If we need to put you on hold call back the following week
As always we value and look forward to your feedback & continued loyalty!
And sorry if today is not your day or the day after that
We aim for high consistency in everything we do
Now open up your bloody wallets cheapskates
From your greedy friends & travel partners @ Untied Airlines
Alaska should offer status matches for Bay Area United elites…
“This is about giving rewards not to people that have been influenced to choose United by the program but who happened to buy just a couple expensive roundtrips a year (with the rest going to another airline”
To be fair, the original (pre-PQD) system of only using mileage gave rewards to people who happened to buy just a couple cheap roundtrips a year that were long distance. Two deep discount transPac roundtrips weren’t any more a sign of loyalty.
“They say this will mean more elites, so status will be worth even less.”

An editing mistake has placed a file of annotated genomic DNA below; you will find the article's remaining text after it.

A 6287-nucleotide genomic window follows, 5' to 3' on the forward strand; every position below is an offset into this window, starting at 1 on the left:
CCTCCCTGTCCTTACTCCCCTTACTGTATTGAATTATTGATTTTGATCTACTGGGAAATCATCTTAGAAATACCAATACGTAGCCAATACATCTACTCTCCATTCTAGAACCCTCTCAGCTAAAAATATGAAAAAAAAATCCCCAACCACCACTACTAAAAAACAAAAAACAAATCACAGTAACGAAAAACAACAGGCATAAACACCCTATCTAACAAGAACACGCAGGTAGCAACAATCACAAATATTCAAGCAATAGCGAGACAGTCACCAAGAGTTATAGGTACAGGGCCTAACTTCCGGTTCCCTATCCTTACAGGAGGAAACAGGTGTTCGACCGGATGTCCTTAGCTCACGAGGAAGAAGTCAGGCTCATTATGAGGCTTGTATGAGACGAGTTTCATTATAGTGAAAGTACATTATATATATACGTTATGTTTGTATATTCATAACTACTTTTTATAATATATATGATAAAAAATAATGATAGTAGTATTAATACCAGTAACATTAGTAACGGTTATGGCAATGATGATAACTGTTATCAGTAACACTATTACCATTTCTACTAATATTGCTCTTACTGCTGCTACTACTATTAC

They say that this will mean more Silvers and Golds, but fewer 1Ks. I think I believe them on that.
This does seem oriented towards giving higher status to those with the highest Revenue Per Mile, and I would guess that is what they want to reward, while not handing out status to low-profit per mail flyers. But as you note, devaluing the benefits of status while putting 1K out of reach does not do anything to influence someone on the margin to choose a UA flight over another airline. I suspect that people who pay $9K for international business class two or three times a year are not likely to be influenced by FFPs, while people who buy $3K tickets five to six times a year and looking for upgrades might be. In my experience, just because a lot of time, money and consulting goes into a change like this does not necessarily mean it will lead to the intended result. Time will tell.
I know Delta tends to only make decisions that are good for Delta. But somehow, they’ve stumbled on a positive by-product effect for their customers while simply being selfish. On time arrivals, and completed flights help with the revenue premium and attracting business flyers. Keeping experience either consistent or upgrading it versus peers, has kep even cheap flyers happy at little to no additional cost to Delta. Decimating the Skymiles program while keeping the recognition side intact, has kept loyalists at bay. They even listened to people that were outraged at needing to spend $250k as a waiver to DM MQD spend by increasing the amount of MQM’s available by spending on their credit cards. Not only earning them a better deal with Amex but threading the compromise needle for Medallions.